In fact a wide range of mammals inhabit the forests of the Centre. To get a better idea of what was out there I placed a camera along the Adventure Trail for about three weeks. A couple of weeks earlier my good friend Clint Quintal had placed a camera here for a few days and reported promising results with a nice Nine-banded Armadillo showing up on the first night. I was anxious to see what a longer session would bring. At the end of it, however, the only thing of note was a Lappe (Agouti paca).

Nine-banded Armadillo (Dasypus novemcinctus)

Nine-banded Armadillo (Dasypus novemcinctus)

Lappe (Cuniculus paca)

Lappe (Cuniculus paca)

Nonetheless, Centre staff and guests occasionally report encounters with other mammals including Red Brocket Deer and Ocelot so these animals are present. More clues as to what resides on the property can also be obtained at the Centre’s small but very interesting museum.

The Centre's museum

The Centre’s museum

The higher density of game species here is possibly a reflection of the fact that they are not disturbed by hunters, loggers, quarries etc. In fact conservation is one of the Centre’s main objectives and this is achieved by the acquisition of land within the valley. To date, the Centre has 1335 acres of forest under its protection. The possession of protected land also allows the Centre to facilitate the scientific study of tropical ecosystems and its myriad components. Research is conducted primarily at the Tropical Research Station located at the Simla Estate. The facility, which occupies 211 acres lower down the Arima Valley, was formerly owned by Dr. William Beebe. At least 400 scientific papers have resulted from work at Simla to date. Sadly, despite its international importance, the research station has been negatively affected by the activity of the quarries which surround it, affecting the station’s water supply and disturbing wildlife. AWNC itself also has to contend with similar issues as disturbed land at the Scott’s Quarry lower down the valley is now just about visible from the verandah (With quarrying providing less than 5% of Gross Domestic Product, one wonders if it would not be more advantageous for the country to simply import aggregate from the mainland rather than exploit our own meager deposits).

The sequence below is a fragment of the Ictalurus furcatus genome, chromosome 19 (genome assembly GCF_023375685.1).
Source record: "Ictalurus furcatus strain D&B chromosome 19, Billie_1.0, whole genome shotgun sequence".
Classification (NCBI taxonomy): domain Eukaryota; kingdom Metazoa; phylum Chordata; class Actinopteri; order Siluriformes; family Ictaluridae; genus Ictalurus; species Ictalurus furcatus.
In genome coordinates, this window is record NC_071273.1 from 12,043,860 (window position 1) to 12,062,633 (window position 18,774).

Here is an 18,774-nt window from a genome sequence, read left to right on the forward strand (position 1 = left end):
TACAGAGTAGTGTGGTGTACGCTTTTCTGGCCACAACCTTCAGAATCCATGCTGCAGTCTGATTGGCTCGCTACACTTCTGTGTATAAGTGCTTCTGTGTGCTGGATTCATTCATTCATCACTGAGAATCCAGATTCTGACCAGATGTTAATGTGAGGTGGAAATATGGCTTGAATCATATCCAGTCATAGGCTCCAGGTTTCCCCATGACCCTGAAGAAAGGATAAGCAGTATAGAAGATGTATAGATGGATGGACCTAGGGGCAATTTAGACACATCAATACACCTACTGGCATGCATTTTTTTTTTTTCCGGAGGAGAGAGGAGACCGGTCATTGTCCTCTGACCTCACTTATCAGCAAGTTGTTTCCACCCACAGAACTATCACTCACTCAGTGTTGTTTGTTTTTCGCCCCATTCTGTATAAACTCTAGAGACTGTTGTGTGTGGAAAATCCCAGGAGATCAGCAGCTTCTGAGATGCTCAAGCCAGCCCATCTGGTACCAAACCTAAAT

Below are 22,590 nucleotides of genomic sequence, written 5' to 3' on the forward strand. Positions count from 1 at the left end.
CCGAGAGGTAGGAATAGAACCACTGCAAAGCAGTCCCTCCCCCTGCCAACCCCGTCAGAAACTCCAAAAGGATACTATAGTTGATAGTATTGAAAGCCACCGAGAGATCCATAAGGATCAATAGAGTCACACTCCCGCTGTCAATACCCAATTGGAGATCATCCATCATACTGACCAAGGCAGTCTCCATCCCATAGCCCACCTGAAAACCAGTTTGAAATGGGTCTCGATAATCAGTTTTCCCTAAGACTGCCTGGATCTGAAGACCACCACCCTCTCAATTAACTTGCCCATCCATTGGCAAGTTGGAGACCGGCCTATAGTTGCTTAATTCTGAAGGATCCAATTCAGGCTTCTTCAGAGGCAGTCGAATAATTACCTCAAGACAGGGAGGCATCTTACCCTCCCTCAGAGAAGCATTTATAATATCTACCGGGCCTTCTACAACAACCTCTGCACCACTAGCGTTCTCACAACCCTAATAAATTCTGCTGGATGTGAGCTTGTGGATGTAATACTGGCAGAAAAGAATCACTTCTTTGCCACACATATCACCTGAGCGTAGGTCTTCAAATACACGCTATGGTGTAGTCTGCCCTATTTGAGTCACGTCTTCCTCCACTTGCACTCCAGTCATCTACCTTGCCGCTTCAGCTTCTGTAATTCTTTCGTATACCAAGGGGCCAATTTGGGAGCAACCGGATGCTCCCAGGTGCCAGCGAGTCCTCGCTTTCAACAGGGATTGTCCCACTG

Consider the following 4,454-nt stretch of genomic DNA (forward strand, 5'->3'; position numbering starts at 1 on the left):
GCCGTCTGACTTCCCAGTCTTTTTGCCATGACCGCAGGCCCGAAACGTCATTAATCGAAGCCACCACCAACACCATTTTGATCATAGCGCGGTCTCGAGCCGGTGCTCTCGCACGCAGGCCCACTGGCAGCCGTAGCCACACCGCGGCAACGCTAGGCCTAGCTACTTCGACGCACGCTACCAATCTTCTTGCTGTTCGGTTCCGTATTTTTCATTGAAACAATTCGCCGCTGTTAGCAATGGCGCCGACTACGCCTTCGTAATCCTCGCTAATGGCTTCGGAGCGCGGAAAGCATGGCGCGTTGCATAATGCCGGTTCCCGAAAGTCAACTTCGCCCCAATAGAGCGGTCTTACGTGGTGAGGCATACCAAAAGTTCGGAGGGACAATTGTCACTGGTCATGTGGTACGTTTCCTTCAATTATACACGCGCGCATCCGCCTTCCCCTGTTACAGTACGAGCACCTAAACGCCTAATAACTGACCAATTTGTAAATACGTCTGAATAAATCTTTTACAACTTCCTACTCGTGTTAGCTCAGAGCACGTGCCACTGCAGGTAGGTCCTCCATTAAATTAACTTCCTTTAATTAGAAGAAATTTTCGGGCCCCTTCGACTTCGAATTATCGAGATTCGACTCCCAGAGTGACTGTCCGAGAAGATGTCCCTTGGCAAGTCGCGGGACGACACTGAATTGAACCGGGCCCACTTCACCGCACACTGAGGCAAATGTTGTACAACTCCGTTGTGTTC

Despite these issues, the Asa Wright Nature Centre is, and will long continue to be, a key feature in the story of our country’s natural environment. I look with interest to see how the Centre develops in the years to come and hopefully reaches its full potential as a place for conservation, for research, for teaching, for meditation and for enjoyment by all.

Asa Wright Nature Centre porch trinidad wildlife birds flora fauna

A Tale of Two Forests.

Forest environments vary widely in their capacity to attract and sustain wildlife. From the dry scrub forests of the north-west to the moist lowland forests in the south-east, Trinidad can boast of a wide range of these forest communities and, by extension, an impressive menagerie of wildlife.  Cat’s Hill offers two very distinct forest types. On one hand there exists a sizeable expanse of seasonal forest, an extension of the Victoria Mayaro Reserve. In comparison, a large teak plantation has been carved out of the forest which is maintained and logged for timber. So how do wildlife communities differ between the forest types?

Teak vs. Seasonal forest environments in Cat’s Hill